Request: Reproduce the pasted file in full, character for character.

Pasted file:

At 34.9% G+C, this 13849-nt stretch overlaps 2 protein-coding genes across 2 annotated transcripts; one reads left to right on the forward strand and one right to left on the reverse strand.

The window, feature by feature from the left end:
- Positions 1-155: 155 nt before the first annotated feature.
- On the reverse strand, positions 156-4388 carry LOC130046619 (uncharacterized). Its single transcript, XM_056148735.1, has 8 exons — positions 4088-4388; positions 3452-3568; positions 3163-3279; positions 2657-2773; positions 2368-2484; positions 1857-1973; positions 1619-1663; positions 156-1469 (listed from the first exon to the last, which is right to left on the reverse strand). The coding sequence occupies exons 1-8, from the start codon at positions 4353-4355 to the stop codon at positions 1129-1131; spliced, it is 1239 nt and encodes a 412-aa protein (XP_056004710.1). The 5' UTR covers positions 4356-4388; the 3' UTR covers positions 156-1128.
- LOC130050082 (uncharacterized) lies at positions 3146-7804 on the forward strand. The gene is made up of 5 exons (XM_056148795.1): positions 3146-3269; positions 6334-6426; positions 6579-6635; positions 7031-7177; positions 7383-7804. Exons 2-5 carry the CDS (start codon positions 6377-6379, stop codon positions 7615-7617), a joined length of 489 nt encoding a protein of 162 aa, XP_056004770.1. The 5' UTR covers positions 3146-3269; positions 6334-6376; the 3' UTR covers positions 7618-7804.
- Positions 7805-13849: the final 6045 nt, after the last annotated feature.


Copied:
At 34.9% G+C, this 13849-nt stretch overlaps 2 protein-coding genes across 2 annotated transcripts; one reads left to right on the forward strand and one right to left on the reverse strand.

The window, feature by feature from the left end:
- Positions 1-155: 155 nt before the first annotated feature.
- On the reverse strand, positions 156-4388 carry LOC130046619 (uncharacterized). Its single transcript, XM_056148735.1, has 8 exons — positions 4088-4388; positions 3452-3568; positions 3163-3279; positions 2657-2773; positions 2368-2484; positions 1857-1973; positions 1619-1663; positions 156-1469 (listed from the first exon to the last, which is right to left on the reverse strand). The coding sequence occupies exons 1-8, from the start codon at positions 4353-4355 to the stop codon at positions 1129-1131; spliced, it is 1239 nt and encodes a 412-aa protein (XP_056004710.1). The 5' UTR covers positions 4356-4388; the 3' UTR covers positions 156-1128.
- LOC130050082 (uncharacterized) lies at positions 3146-7804 on the forward strand. The gene is made up of 5 exons (XM_056148795.1): positions 3146-3269; positions 6334-6426; positions 6579-6635; positions 7031-7177; positions 7383-7804. Exons 2-5 carry the CDS (start codon positions 6377-6379, stop codon positions 7615-7617), a joined length of 489 nt encoding a protein of 162 aa, XP_056004770.1. The 5' UTR covers positions 3146-3269; positions 6334-6376; the 3' UTR covers positions 7618-7804.
- Positions 7805-13849: the final 6045 nt, after the last annotated feature.